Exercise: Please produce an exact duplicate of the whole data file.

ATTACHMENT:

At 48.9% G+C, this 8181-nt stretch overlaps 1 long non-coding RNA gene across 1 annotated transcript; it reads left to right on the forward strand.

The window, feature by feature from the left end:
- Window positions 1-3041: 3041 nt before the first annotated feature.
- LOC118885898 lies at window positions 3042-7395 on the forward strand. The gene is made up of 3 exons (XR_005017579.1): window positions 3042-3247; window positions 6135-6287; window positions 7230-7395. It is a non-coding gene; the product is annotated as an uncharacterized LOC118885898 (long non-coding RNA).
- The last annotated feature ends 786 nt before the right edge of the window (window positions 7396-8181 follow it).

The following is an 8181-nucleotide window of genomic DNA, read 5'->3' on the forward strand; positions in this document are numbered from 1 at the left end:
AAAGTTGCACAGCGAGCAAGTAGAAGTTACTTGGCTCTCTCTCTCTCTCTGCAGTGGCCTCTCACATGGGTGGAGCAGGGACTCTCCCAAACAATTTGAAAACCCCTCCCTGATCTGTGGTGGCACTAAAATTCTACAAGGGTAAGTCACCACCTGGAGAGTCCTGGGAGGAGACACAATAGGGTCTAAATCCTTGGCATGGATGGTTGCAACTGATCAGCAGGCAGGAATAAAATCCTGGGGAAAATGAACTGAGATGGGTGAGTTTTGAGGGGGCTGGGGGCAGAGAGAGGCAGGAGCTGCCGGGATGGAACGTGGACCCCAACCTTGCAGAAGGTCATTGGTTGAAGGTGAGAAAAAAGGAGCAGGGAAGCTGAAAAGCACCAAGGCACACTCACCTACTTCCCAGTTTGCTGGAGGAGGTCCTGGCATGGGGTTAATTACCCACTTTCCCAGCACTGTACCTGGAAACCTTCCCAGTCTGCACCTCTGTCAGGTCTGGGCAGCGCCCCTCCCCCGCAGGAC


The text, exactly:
At 48.9% G+C, this 8181-nt stretch overlaps 1 long non-coding RNA gene across 1 annotated transcript; it reads left to right on the forward strand.

The window, feature by feature from the left end:
- Window positions 1-3041: 3041 nt before the first annotated feature.
- LOC118885898 lies at window positions 3042-7395 on the forward strand. The gene is made up of 3 exons (XR_005017579.1): window positions 3042-3247; window positions 6135-6287; window positions 7230-7395. It is a non-coding gene; the product is annotated as an uncharacterized LOC118885898 (long non-coding RNA).
- The last annotated feature ends 786 nt before the right edge of the window (window positions 7396-8181 follow it).

The following is an 8181-nucleotide window of genomic DNA, read 5'->3' on the forward strand; positions in this document are numbered from 1 at the left end:
AAAGTTGCACAGCGAGCAAGTAGAAGTTACTTGGCTCTCTCTCTCTCTCTGCAGTGGCCTCTCACATGGGTGGAGCAGGGACTCTCCCAAACAATTTGAAAACCCCTCCCTGATCTGTGGTGGCACTAAAATTCTACAAGGGTAAGTCACCACCTGGAGAGTCCTGGGAGGAGACACAATAGGGTCTAAATCCTTGGCATGGATGGTTGCAACTGATCAGCAGGCAGGAATAAAATCCTGGGGAAAATGAACTGAGATGGGTGAGTTTTGAGGGGGCTGGGGGCAGAGAGAGGCAGGAGCTGCCGGGATGGAACGTGGACCCCAACCTTGCAGAAGGTCATTGGTTGAAGGTGAGAAAAAAGGAGCAGGGAAGCTGAAAAGCACCAAGGCACACTCACCTACTTCCCAGTTTGCTGGAGGAGGTCCTGGCATGGGGTTAATTACCCACTTTCCCAGCACTGTACCTGGAAACCTTCCCAGTCTGCACCTCTGTCAGGTCTGGGCAGCGCCCCTCCCCCGCAGGAC